Decide on the brand of photo booth that you are going to purchase (or if you are going to DIY, figure out what you are going to build) so that you can use stock photos, photos that the booth produces and know its features and capabilities.  Ask the company for some sample, booth produced photos, as well as some photos of the booth itself, explain that you are considering purchasing their photo booth and they will be more than willing to send you some.  You are going to advertise with these photos and don’t want to false advertise by using photos that the photo booth did not produce.  Fire up your simple one-page website that you used during the validation process and run a Google Adwords campaign and/or a Facebook ad campaign to your site and actually take deposits and book dates.  Be sure to give yourself plenty of time to acquire the photo booth and make it clear that you’re only taking deposits for dates 6 months or a year out, whatever you are comfortable with.  For example, right now you could say that you are only booking 2016 dates.  Believe it or not, most people don’t care about actually coming to see the booth in person and meeting with you.  I think we’ve only ever had 2-3 people come by our house and want to see the photo booth in person before placing a deposit.  Furthermore, probably 90% of people who book our photo booth, we’ve never even actually spoken with on the phone, email has been the preferred method of communication.  You may have to set-up a DBA with your local county office, if people are going to send you deposit checks, although about 75% of people who book our photo booth prefer to pay online via PayPal.  Depending on the prices you set and the price of the booth you are buying, if you take 10-20 deposits and then take into account the remaining balances you’ll receive, it is possible to pay for the entire booth, before you even have it.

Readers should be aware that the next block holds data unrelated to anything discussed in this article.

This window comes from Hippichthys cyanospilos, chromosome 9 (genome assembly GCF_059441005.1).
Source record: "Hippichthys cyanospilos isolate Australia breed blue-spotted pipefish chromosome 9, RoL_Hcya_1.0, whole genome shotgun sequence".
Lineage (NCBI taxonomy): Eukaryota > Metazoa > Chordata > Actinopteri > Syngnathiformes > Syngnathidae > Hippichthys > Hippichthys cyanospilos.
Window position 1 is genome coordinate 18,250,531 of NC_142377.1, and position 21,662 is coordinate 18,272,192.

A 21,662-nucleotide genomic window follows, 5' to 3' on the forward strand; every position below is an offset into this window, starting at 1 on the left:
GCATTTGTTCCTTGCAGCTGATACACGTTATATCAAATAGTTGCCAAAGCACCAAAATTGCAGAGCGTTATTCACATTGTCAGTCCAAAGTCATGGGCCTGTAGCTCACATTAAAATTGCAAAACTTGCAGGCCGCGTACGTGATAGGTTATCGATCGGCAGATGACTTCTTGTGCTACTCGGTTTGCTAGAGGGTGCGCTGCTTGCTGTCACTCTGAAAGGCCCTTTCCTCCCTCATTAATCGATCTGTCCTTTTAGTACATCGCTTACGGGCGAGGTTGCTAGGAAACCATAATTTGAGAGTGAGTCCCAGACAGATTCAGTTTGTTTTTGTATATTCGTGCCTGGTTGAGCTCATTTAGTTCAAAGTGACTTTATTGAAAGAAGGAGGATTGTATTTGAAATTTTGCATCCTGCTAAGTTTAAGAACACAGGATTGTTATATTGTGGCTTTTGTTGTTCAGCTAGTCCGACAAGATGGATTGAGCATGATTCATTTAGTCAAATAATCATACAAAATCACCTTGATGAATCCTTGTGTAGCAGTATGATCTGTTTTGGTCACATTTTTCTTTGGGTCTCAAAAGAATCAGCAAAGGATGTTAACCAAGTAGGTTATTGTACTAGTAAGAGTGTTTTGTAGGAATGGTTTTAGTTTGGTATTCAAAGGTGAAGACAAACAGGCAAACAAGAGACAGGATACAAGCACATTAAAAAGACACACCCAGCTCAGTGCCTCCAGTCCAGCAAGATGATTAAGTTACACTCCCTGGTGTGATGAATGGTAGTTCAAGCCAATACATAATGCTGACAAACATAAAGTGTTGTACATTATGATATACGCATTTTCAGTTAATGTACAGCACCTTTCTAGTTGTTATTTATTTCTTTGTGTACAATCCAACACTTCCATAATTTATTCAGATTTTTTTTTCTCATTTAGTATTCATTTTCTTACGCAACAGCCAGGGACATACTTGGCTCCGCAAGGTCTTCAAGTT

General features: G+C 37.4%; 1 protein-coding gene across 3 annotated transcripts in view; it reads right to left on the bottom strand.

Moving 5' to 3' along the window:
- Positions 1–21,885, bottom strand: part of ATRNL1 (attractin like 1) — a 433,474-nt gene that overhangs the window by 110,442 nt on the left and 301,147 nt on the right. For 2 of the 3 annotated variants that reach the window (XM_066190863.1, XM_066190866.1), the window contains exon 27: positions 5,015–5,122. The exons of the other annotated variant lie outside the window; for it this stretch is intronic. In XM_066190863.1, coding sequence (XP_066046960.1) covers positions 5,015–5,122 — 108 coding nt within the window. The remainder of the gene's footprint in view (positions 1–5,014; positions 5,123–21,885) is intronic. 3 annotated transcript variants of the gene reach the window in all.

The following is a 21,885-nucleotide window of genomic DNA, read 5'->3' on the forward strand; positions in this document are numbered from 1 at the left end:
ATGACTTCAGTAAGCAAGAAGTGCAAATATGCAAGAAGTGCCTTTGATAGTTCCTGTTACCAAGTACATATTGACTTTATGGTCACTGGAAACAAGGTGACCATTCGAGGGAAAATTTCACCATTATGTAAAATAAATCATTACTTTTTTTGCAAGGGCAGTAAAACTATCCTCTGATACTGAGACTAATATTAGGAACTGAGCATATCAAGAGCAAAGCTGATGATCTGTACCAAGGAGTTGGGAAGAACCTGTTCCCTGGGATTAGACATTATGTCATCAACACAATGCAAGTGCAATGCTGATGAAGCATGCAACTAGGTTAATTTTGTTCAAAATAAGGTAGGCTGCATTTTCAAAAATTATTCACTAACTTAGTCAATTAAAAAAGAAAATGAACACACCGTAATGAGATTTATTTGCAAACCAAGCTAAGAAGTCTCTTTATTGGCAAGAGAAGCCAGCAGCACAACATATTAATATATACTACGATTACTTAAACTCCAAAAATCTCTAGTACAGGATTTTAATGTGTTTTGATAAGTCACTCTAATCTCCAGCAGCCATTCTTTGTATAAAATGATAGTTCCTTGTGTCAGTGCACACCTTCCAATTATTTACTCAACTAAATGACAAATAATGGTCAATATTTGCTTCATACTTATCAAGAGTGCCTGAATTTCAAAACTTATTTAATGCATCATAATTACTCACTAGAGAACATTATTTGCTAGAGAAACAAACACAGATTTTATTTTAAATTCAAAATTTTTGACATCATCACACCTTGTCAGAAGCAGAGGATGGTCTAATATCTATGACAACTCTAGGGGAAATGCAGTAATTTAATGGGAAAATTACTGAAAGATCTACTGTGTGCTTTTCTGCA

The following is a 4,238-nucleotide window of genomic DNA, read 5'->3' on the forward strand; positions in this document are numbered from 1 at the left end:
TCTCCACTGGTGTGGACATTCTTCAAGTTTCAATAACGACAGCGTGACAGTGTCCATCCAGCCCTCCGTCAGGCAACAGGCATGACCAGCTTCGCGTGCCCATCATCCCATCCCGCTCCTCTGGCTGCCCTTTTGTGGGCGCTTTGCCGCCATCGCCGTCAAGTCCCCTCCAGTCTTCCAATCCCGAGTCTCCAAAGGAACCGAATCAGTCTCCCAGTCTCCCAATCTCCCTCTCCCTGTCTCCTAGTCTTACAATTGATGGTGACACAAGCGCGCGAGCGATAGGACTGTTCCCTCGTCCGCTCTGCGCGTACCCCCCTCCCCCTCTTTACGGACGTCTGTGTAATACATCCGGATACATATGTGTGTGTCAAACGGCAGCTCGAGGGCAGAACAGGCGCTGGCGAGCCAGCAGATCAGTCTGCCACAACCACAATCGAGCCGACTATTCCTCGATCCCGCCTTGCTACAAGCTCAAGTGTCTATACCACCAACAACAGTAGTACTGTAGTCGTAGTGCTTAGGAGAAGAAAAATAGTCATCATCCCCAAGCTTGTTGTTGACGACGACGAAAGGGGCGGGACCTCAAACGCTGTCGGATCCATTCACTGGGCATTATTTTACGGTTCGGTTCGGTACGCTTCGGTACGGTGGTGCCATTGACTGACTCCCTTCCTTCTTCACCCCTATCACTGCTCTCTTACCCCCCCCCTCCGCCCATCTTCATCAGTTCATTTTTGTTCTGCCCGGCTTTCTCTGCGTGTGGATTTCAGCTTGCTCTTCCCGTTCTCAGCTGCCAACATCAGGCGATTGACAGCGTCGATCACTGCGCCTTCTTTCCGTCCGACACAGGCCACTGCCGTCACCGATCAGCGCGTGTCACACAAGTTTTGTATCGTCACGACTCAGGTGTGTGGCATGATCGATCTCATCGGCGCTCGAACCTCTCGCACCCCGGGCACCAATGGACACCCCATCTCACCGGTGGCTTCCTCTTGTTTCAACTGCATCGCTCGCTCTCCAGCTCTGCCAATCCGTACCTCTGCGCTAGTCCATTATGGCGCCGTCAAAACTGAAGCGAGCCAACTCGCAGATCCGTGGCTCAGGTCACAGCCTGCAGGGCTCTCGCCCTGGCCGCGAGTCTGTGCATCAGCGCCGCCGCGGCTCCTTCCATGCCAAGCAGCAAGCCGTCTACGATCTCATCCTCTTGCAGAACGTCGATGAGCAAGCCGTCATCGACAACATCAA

Now if you are already in the event industry, a DJ, event planner, caterer, etc. who is considering adding a photo booth to your services or if you know someone who is, this becomes even easier.  You can simply send out an email to your existing list or their list, asking if they would be interested in renting a photo booth for their event.  If you happen to know a vendor who goes to Bridal/Wedding Expos and would be willing to provide you with an email list of brides and grooms that would be incredibly valuable for generating bookings as well. 

Lastly, this strategy also works if you are considering adding a second photo booth to your business.  Keep track of how many people you’ve had to turn down because you were already booked that date, and see if the potential profits come close to the cost of adding another photo booth.  Contact those folks back and start double booking dates if the number make sense.

Get out there and starting filling up your calendar!

{ 3 comments… add one }
  • Hooy October 21, 2016, 11:03 am

    Great insight for article

  • Anna Furgerson November 15, 2016, 2:03 pm

    I’m starting up a photobooth business, actually I’m stuck with a slow city inspector for a home business license. BUT when that goes through, I need to get the business account set-up. What credit card company did you eventually go with?

    • Chris November 17, 2016, 6:29 am

      Anna, I got a Barclay card, which I believe is a Mastercard.